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The Episcopal Church

St. Ann & the Holy Trinity Church is a parish of the Episcopal Diocese of Long Island, led by its bishop, the Rt. Rev. Lawrence C. Provenzano. The diocese, comprising Brooklyn, Queens, Nassau and Suffolk counties, was created 150 years ago on November 18, 1868, at a convention held in our sanctuary, then the Church of the Holy Trinity. The church served as diocesan pro-cathedral until the Cathedral of the Incarnation in Garden City was completed in 1885. In a repeat of history, on September 16, 2018, the bishop again designated the church as pro-cathedral of the diocese. Read more.

The Diocese of Long Island is one of 109 dioceses of the Episcopal Church of the USA. Our shared mission, as stated in the Book of Common Prayer, is “to restore all people to unity with God and each other in Christ.” The diocese celebrated its 150th anniversary at the diocesan convention in November 2018 and honored the occasion with “An Outline History of the Episcopal Diocese of Long Island” by Canon Charles Lee Egleston, Historiographer.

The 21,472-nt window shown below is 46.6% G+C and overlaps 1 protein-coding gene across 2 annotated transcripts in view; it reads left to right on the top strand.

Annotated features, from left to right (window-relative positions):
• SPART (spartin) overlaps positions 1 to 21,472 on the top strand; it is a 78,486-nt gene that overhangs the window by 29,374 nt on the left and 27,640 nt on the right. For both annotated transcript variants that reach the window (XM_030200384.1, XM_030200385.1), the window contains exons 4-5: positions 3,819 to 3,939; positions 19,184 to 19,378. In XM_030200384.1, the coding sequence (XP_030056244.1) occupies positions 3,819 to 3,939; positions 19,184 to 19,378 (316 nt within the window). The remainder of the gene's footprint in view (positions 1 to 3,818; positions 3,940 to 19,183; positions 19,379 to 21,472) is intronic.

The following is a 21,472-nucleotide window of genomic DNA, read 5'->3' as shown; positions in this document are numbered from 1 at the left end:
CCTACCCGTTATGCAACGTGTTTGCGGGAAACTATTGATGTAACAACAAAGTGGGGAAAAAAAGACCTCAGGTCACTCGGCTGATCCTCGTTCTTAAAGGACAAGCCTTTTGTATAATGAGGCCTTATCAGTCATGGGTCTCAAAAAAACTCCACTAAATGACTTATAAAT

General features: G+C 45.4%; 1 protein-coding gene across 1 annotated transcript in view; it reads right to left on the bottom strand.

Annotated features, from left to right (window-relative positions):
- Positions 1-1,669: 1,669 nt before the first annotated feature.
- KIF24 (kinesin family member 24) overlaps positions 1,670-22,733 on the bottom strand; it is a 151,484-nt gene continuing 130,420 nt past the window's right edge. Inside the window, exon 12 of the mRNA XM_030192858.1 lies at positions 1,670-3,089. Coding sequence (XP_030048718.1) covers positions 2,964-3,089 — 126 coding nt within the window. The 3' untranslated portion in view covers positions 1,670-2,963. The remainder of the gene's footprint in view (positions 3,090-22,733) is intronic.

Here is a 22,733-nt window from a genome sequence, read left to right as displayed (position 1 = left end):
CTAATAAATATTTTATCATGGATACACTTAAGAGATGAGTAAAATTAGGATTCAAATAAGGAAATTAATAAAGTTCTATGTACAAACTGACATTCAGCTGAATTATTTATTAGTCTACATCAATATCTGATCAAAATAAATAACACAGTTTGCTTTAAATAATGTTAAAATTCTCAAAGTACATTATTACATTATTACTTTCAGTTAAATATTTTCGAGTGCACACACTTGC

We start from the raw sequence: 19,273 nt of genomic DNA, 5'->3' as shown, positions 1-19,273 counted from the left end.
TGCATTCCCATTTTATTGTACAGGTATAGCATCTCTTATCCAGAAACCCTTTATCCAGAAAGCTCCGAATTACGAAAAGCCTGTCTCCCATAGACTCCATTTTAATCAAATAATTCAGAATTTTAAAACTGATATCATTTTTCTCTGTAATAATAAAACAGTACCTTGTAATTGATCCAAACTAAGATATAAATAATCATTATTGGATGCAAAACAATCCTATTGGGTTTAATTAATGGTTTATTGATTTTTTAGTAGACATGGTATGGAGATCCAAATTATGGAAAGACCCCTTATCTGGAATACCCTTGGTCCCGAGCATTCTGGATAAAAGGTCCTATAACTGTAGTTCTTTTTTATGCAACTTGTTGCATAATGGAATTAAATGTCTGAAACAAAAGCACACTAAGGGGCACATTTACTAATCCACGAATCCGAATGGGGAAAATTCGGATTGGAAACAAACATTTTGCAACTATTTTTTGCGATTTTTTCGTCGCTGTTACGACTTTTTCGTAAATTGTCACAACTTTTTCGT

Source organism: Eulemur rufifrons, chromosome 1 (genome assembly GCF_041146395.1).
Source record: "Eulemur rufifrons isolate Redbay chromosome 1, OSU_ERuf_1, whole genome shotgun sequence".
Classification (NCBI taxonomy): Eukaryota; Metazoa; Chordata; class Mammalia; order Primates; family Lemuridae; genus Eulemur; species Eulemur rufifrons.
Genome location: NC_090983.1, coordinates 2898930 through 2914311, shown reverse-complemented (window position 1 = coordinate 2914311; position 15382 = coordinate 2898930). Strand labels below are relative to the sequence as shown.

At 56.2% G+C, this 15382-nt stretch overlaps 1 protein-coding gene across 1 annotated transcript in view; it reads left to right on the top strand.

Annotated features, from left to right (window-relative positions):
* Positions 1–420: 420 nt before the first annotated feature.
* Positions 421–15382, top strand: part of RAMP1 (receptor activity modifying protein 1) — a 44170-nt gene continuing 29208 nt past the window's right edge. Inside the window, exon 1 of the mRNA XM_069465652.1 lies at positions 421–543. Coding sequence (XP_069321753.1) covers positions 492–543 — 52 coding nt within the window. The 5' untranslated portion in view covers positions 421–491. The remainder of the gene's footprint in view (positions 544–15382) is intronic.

The primary service of worship is the Holy Eucharist, which means “thanksgiving,” and is also called Holy Communion or mass. This is the family meal for Christians and a devout acknowledgement of the body and sacrifice of Christ. All persons who have been baptized are part of the extended family that is the Church are welcome to receive the bread and wine and be in communion with God and each other.

Our worship every Sunday at 9:30 am Early Church service and at the 11:15 am Holy Eucharist, and every Wednesday at 6:00 pm, includes communion. Like all other Episcopal churches, the liturgies used at St. Ann’s are according to the Book of Common Prayer, which contains the various services, prayers and observations of the church year. The Apostles’ Creed and the Nicene Creed are the primary statements that affirm our faith in the God who created us, redeemed us, and guides us.

The Episcopal Church is descended from the Church of England, which was formed during the English Reformation of the 16th century. In 1784, after the Revolutionary War, American parishes began a new, independent church but retained the ties and common beliefs held by all the members of the Anglican Communion around the world.

The Episcopal Church is a province of the worldwide Anglican Communion.

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